Saturday, 13 August 2011

Pets are less existential...

Around about the time when bell-bottom denim became popular for a second time, Diana's funeral was aired to over 2 billion people worldwide and Skynet was supposed to launch it's nuclear attack on Earth (according to Terminator), I was spotted in art-class by my then idol Tanya Pell. 
I was struggling with a portrait I was painting, the black hair of my school buddy just looked drab and flat on the canvas, where as in life her hair was bouncy and Vidal Sasoon like.

My generous, talented and excellent art teach Tanya gave me a tip about how to make black really pop. It was at that point, with this small gesture, Tanya set me on my artistic journey.

Much like when Gandelf handed over the ring to Frodo, and definitely fraught with equal peril, this clue set me on my way. I was shown how to create something that felt alive and spoke of what lay within. This tip, helped me understand how to capture personality, and portray a spirit. 

When Tanya divulged her technique to me, she forged a strong bond between student and teacher. It's not often an older artist will share a secret with a younger one, as generally the good techniques take years to discover (obviously before the Internet, it was 1997 at this point)Whether it be a specifically cut brush for the perfect leaves on a tree, or a practised hand motion for the perfect glint in the eye, artists will often keep their best techniques to themselves. So I felt very fortunate when Tanya showed me the perfect mix for a luminous black, which I will now share with you. 

As we now have the Internet and sharing techniques is what we are all about, I don't feel bad about passing this on: 
In oil paints the secret to a divine black is: Mix equal parts french ultra-marine blue and burnt sienna brown. So there you have it, something so simple set me on my path. 
I haven't deviated from this combination ever. If you're working in inks, a good black ink washes out to blues and browns naturally. 

Tanya did a second thing which cemented my artistic route, she bought in some pet portraits she painted, to make money on the side which financed her impeccable wardrobe.
I was entranced by how life-like and sweet they looked, so as a gift to a friend I painted her beloved Jack-Russell 'Sooky'. I thought it was a good job as my new technique for black made Sooky's little nose look wet and her eyes gleam with love.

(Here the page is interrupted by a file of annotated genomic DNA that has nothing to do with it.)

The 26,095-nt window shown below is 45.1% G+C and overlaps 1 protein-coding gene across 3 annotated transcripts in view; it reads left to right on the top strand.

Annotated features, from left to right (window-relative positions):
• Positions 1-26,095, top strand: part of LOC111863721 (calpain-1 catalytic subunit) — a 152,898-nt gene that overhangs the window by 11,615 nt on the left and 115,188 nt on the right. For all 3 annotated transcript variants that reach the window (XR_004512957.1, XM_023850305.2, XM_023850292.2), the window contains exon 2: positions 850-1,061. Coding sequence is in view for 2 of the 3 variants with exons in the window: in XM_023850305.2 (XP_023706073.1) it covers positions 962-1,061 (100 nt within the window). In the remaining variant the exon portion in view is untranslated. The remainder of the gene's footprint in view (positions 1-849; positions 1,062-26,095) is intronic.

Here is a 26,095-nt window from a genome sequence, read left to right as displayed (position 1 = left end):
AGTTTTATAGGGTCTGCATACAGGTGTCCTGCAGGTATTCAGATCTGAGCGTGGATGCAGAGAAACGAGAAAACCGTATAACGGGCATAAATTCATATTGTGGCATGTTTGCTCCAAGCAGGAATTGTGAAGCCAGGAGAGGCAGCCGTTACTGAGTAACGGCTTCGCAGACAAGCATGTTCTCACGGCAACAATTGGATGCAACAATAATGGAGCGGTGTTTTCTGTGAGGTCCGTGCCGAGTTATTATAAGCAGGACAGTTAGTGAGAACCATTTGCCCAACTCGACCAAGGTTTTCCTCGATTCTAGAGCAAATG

My friends family loved it and I received more praise for that piece than anything else I'd ever done. So this idea of capturing an essence and portraying it well, was my first artistic thrill.
(this is not the portrait I did but just an image to give you an idea, the original is lost in time)
Through the years, I've painted exhibited and sold people portraits, my most notable being a triptych of Adalita from the band Magic Dirt which was submitted for the Archibald prize. 
Here you can see by her hair, the black mix looks shiny, pretty and deep just like her. (The other two pieces sit next to this one but you'll have to pop over to my place to see it all). 
People portraits are hard work, as creatures we are deep and complex, that's why pets are funner to capture as they are a bit less existential. 

I recently did this B+W illustration for my friend Michelle - her little guy Calvin is squish able and I hopefully captured his loving face here. I do prefer colour for my brown/blue method but I suppose once you know the rules you know how to break them. 
LOTS of artists love the Pet Portrait, if you take a look at ETSY - about 16,000 pet portraits are up for sale. Artists love capturing Pets!

One of these Etsy artists 'Hot Digital Dog' uses photoshop to make these hilarious and cute Vintage portraits of pets: 
Or this adorable embroidery Boston: 
Pet portraits are addictive to an artist. Being able to capture the spark and spirit of a creature in your art is so satisfying, it's no wonder that there are artists like Johanna Uribes make a good living of it. 
Also Pet Photography is very popular, with some decent houses like Houndstooth Photography putting out some seriously beautiful work.

Pet taxidermy and Pet mummification is a bit full-on, but it demonstrates how we have always loved and wanted to preserve our pets adoration for us. 
(As a side note - do not google 'pet mummification', apparently 'mummification' is also an S&M term and wholly guacamole did I get an education!)
One of the most polarising Pet Portrait phenomenon's is the Pet Portrait Tattoo. 
There is often the 'eeeesh' moment when you look at one that isn't executed well: 
Yet there are some very talented artists out there that do a spectacular job. 
Two of which my bestie Mardi Nowak discovered (Mardi travels regularly to the states to get inked by the super talented Hanna and Silje). 
Kapten Hanna and Silje Hagland are two tattoo artists that take the cupcake for the most ADORABLE pet tattoos, their little characters really come to life. 

Hanna has a very carnival style often capturing the playful, jovial fun side of pets in costumes that if the pet could, would definitely choose for themselves. 
These are miniature tattoo portraits, so teensy and cute!
Whereas Silje sometimes uses more of a Victorian feel to her characters, humanising and displaying the inner poshness most pets portray in their confident 'I own you' manner.

So gorgeous. 

Like most of these artists I too LOVE drawing pets, so if you want a portrait of your fur baby send me through an image and I'll enjoy every minute of capturing their cuteness. 


1 comment:

  1. I am new to your blog and <3 it! I have been wanting a tattoo of my now long gone pets, Buddy and Kimchi, and have been thinking of doing a shared portrait a la Victorian styling, or two separate portraits on each forearm. I hadn't considered the uber small tattoos shown here, until now! Something new to consider!